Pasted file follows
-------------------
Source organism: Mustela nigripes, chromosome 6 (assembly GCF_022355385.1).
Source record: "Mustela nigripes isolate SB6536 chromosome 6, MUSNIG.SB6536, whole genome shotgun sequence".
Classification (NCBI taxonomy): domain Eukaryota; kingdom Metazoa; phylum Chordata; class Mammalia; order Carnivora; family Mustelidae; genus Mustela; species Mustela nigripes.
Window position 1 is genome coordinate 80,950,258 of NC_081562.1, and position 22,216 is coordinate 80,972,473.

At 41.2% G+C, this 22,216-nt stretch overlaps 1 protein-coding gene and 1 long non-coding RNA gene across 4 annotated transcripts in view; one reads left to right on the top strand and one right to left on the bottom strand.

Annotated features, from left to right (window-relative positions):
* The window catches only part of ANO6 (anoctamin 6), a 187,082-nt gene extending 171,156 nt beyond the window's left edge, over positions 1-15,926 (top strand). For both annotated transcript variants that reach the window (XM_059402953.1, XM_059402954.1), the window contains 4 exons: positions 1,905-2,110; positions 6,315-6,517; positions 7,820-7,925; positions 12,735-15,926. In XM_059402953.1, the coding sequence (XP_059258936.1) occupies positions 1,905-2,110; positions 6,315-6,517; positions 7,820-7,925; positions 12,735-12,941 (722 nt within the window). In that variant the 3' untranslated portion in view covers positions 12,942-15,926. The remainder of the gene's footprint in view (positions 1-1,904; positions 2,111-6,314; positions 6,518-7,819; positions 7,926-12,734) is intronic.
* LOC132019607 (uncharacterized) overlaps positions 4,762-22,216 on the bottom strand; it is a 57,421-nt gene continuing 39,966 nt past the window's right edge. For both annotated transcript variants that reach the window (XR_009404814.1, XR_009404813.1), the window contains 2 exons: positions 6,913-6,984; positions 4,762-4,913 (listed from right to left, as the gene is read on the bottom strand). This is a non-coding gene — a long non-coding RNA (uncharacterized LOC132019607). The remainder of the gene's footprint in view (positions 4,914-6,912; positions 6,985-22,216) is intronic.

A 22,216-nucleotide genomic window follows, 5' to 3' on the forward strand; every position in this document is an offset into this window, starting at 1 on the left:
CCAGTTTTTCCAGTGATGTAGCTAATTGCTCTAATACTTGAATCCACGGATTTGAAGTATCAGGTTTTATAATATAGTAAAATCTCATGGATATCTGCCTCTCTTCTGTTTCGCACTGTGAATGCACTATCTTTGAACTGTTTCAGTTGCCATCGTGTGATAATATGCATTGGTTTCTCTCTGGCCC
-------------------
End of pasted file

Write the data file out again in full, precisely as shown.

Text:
Source organism: Mustela nigripes, chromosome 6 (assembly GCF_022355385.1).
Source record: "Mustela nigripes isolate SB6536 chromosome 6, MUSNIG.SB6536, whole genome shotgun sequence".
Classification (NCBI taxonomy): domain Eukaryota; kingdom Metazoa; phylum Chordata; class Mammalia; order Carnivora; family Mustelidae; genus Mustela; species Mustela nigripes.
Window position 1 is genome coordinate 80,950,258 of NC_081562.1, and position 22,216 is coordinate 80,972,473.

At 41.2% G+C, this 22,216-nt stretch overlaps 1 protein-coding gene and 1 long non-coding RNA gene across 4 annotated transcripts in view; one reads left to right on the top strand and one right to left on the bottom strand.

Annotated features, from left to right (window-relative positions):
* The window catches only part of ANO6 (anoctamin 6), a 187,082-nt gene extending 171,156 nt beyond the window's left edge, over positions 1-15,926 (top strand). For both annotated transcript variants that reach the window (XM_059402953.1, XM_059402954.1), the window contains 4 exons: positions 1,905-2,110; positions 6,315-6,517; positions 7,820-7,925; positions 12,735-15,926. In XM_059402953.1, the coding sequence (XP_059258936.1) occupies positions 1,905-2,110; positions 6,315-6,517; positions 7,820-7,925; positions 12,735-12,941 (722 nt within the window). In that variant the 3' untranslated portion in view covers positions 12,942-15,926. The remainder of the gene's footprint in view (positions 1-1,904; positions 2,111-6,314; positions 6,518-7,819; positions 7,926-12,734) is intronic.
* LOC132019607 (uncharacterized) overlaps positions 4,762-22,216 on the bottom strand; it is a 57,421-nt gene continuing 39,966 nt past the window's right edge. For both annotated transcript variants that reach the window (XR_009404814.1, XR_009404813.1), the window contains 2 exons: positions 6,913-6,984; positions 4,762-4,913 (listed from right to left, as the gene is read on the bottom strand). This is a non-coding gene — a long non-coding RNA (uncharacterized LOC132019607). The remainder of the gene's footprint in view (positions 4,914-6,912; positions 6,985-22,216) is intronic.

A 22,216-nucleotide genomic window follows, 5' to 3' on the forward strand; every position in this document is an offset into this window, starting at 1 on the left:
CCAGTTTTTCCAGTGATGTAGCTAATTGCTCTAATACTTGAATCCACGGATTTGAAGTATCAGGTTTTATAATATAGTAAAATCTCATGGATATCTGCCTCTCTTCTGTTTCGCACTGTGAATGCACTATCTTTGAACTGTTTCAGTTGCCATCGTGTGATAATATGCATTGGTTTCTCTCTGGCCC